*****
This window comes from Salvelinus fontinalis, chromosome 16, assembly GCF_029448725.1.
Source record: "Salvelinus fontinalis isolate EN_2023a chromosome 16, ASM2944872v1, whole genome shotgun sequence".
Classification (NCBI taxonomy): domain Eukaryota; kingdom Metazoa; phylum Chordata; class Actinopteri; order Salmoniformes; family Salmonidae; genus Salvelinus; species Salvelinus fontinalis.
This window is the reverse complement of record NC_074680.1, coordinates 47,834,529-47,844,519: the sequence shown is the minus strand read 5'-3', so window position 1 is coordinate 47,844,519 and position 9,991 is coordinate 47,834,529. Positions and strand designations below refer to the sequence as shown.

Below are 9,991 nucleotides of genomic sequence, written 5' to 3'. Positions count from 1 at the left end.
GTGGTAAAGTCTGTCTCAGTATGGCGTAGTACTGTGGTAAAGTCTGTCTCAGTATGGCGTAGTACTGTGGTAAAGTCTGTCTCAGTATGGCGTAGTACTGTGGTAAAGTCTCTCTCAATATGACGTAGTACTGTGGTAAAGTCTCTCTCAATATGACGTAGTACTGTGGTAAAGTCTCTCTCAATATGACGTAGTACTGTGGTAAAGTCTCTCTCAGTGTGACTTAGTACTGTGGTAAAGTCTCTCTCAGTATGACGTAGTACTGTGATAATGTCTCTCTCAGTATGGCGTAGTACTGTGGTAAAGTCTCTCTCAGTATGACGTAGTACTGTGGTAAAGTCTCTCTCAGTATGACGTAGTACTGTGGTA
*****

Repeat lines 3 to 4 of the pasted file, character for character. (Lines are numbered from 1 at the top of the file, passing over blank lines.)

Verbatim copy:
Classification (NCBI taxonomy): domain Eukaryota; kingdom Metazoa; phylum Chordata; class Actinopteri; order Salmoniformes; family Salmonidae; genus Salvelinus; species Salvelinus fontinalis.
This window is the reverse complement of record NC_074680.1, coordinates 47,834,529-47,844,519: the sequence shown is the minus strand read 5'-3', so window position 1 is coordinate 47,844,519 and position 9,991 is coordinate 47,834,529. Positions and strand designations below refer to the sequence as shown.